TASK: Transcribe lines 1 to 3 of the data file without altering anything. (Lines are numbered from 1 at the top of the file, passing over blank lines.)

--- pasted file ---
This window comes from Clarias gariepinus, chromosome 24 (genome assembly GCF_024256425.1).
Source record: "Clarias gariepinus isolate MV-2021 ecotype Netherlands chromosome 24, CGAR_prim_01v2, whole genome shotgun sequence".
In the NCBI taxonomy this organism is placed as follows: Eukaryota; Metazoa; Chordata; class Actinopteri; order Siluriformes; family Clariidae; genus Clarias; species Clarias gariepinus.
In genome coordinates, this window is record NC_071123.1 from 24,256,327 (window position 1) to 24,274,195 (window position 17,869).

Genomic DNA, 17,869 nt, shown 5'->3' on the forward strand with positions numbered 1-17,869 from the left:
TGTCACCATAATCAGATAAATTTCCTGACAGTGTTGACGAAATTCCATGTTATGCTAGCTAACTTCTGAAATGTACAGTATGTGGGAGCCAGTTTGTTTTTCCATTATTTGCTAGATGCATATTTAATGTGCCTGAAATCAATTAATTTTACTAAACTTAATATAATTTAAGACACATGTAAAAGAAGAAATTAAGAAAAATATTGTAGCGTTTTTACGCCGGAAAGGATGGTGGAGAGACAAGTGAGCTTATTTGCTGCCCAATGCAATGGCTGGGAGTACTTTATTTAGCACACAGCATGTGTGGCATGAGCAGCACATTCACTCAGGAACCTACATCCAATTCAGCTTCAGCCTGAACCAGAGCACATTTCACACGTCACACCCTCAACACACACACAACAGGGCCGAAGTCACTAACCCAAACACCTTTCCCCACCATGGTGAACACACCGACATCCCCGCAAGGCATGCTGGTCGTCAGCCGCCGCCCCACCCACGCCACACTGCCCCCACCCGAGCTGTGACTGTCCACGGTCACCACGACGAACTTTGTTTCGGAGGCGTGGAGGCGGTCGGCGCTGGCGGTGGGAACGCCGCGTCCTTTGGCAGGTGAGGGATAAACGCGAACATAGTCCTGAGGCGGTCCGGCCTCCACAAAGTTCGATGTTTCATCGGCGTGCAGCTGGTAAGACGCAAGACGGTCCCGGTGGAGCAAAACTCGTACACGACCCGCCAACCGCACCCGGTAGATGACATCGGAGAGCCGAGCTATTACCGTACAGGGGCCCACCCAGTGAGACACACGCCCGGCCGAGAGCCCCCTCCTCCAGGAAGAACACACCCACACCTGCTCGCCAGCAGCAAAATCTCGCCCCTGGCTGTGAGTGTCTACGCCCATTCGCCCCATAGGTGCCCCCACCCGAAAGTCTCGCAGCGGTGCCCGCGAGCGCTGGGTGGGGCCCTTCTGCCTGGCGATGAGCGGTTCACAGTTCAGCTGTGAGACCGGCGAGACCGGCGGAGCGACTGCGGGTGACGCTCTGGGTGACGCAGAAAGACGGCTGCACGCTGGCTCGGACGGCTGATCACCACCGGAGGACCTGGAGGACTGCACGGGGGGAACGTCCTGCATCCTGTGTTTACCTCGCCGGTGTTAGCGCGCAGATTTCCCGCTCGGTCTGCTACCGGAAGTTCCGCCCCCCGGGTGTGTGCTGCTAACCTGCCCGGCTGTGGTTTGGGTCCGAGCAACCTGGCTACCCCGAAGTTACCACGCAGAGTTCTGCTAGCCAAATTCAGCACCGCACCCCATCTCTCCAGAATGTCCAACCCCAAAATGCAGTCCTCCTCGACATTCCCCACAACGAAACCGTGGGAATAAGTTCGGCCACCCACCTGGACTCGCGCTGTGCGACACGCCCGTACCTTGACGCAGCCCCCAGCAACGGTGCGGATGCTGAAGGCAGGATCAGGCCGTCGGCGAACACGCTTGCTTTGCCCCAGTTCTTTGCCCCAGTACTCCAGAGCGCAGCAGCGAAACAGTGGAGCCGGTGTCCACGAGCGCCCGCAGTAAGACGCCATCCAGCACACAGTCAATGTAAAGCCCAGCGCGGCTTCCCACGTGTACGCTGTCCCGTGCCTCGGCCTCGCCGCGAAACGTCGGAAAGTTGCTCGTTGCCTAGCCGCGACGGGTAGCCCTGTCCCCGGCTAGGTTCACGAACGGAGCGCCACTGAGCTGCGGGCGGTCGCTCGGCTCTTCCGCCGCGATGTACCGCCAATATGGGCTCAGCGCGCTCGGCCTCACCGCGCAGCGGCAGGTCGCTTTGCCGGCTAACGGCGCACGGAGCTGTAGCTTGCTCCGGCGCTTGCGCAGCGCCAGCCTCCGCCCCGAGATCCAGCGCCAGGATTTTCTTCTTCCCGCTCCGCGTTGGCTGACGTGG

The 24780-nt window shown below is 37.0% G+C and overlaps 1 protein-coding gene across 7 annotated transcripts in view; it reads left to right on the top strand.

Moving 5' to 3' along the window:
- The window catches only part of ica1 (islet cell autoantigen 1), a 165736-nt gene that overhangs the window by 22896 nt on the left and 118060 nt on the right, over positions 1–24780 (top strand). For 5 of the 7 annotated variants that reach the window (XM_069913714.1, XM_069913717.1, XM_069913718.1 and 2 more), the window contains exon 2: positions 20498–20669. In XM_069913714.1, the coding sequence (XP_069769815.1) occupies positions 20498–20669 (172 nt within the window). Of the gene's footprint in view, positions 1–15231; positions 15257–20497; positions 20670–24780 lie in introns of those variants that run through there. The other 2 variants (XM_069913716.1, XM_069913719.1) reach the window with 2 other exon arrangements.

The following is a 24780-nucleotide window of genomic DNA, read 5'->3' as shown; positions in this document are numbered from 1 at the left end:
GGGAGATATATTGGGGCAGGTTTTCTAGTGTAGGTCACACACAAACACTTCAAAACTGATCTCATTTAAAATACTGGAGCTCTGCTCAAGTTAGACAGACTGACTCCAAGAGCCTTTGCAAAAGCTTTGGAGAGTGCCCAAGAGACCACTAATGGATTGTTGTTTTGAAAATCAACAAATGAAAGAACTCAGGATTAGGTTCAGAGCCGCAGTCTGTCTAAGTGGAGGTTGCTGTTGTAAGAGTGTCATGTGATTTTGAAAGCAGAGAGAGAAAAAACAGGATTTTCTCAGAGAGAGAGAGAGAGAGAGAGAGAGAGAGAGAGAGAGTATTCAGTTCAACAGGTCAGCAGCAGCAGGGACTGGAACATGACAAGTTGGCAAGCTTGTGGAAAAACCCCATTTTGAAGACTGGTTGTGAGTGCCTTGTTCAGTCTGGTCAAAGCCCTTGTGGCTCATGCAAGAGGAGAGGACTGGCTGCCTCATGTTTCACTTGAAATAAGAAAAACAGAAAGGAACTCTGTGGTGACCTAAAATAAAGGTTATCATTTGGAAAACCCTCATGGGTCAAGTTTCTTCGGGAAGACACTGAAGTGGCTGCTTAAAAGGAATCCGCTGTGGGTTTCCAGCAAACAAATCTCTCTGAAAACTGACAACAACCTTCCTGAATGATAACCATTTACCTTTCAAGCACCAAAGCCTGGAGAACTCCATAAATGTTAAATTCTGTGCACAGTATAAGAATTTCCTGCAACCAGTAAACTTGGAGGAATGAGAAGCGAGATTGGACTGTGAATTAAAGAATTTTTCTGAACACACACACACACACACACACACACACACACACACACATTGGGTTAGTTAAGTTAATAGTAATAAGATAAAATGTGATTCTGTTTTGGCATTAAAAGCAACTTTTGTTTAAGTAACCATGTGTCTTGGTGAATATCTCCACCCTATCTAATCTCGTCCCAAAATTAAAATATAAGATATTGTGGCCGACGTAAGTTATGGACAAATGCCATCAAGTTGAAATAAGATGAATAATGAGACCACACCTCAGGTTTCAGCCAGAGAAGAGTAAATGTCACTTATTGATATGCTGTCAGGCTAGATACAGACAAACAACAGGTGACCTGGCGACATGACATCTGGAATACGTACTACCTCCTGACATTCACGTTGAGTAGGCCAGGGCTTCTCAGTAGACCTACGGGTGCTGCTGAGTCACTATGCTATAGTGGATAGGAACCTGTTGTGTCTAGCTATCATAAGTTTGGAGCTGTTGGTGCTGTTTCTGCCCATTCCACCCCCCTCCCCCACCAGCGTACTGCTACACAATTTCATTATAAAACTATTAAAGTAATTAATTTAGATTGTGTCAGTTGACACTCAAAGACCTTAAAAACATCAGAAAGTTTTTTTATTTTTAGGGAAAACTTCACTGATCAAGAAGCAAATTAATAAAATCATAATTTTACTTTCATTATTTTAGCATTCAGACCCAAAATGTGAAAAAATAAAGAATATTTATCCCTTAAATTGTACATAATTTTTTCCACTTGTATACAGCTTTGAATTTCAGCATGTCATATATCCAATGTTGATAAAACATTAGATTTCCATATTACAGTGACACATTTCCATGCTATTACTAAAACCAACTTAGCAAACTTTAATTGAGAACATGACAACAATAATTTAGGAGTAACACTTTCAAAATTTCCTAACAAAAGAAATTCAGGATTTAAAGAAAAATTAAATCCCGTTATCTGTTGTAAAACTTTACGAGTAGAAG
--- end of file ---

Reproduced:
This window comes from Clarias gariepinus, chromosome 24 (genome assembly GCF_024256425.1).
Source record: "Clarias gariepinus isolate MV-2021 ecotype Netherlands chromosome 24, CGAR_prim_01v2, whole genome shotgun sequence".
In the NCBI taxonomy this organism is placed as follows: Eukaryota; Metazoa; Chordata; class Actinopteri; order Siluriformes; family Clariidae; genus Clarias; species Clarias gariepinus.